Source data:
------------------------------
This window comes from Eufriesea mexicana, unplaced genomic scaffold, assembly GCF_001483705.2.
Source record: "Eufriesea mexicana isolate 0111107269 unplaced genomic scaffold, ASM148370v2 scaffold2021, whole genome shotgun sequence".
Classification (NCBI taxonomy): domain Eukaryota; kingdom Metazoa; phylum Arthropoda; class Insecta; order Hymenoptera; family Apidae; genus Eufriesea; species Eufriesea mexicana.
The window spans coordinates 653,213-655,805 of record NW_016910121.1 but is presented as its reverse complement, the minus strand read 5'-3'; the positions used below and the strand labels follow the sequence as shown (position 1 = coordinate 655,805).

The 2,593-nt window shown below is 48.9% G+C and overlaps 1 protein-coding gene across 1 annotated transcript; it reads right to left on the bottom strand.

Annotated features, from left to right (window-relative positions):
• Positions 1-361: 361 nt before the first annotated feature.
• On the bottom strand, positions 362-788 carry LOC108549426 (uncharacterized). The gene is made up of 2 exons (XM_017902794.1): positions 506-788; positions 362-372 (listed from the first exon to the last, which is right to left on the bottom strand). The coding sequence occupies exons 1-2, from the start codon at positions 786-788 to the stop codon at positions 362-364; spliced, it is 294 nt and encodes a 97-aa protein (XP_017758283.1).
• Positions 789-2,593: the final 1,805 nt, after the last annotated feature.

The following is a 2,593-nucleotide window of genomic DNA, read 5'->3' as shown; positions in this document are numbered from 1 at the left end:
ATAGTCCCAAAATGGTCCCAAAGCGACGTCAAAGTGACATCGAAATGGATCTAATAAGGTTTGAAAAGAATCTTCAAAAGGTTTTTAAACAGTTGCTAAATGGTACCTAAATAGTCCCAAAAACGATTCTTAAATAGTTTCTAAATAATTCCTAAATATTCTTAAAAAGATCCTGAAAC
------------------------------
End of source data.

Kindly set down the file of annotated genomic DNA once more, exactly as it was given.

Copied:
This window comes from Eufriesea mexicana, unplaced genomic scaffold, assembly GCF_001483705.2.
Source record: "Eufriesea mexicana isolate 0111107269 unplaced genomic scaffold, ASM148370v2 scaffold2021, whole genome shotgun sequence".
Classification (NCBI taxonomy): domain Eukaryota; kingdom Metazoa; phylum Arthropoda; class Insecta; order Hymenoptera; family Apidae; genus Eufriesea; species Eufriesea mexicana.
The window spans coordinates 653,213-655,805 of record NW_016910121.1 but is presented as its reverse complement, the minus strand read 5'-3'; the positions used below and the strand labels follow the sequence as shown (position 1 = coordinate 655,805).

The 2,593-nt window shown below is 48.9% G+C and overlaps 1 protein-coding gene across 1 annotated transcript; it reads right to left on the bottom strand.

Annotated features, from left to right (window-relative positions):
• Positions 1-361: 361 nt before the first annotated feature.
• On the bottom strand, positions 362-788 carry LOC108549426 (uncharacterized). The gene is made up of 2 exons (XM_017902794.1): positions 506-788; positions 362-372 (listed from the first exon to the last, which is right to left on the bottom strand). The coding sequence occupies exons 1-2, from the start codon at positions 786-788 to the stop codon at positions 362-364; spliced, it is 294 nt and encodes a 97-aa protein (XP_017758283.1).
• Positions 789-2,593: the final 1,805 nt, after the last annotated feature.

The following is a 2,593-nucleotide window of genomic DNA, read 5'->3' as shown; positions in this document are numbered from 1 at the left end:
ATAGTCCCAAAATGGTCCCAAAGCGACGTCAAAGTGACATCGAAATGGATCTAATAAGGTTTGAAAAGAATCTTCAAAAGGTTTTTAAACAGTTGCTAAATGGTACCTAAATAGTCCCAAAAACGATTCTTAAATAGTTTCTAAATAATTCCTAAATATTCTTAAAAAGATCCTGAAAC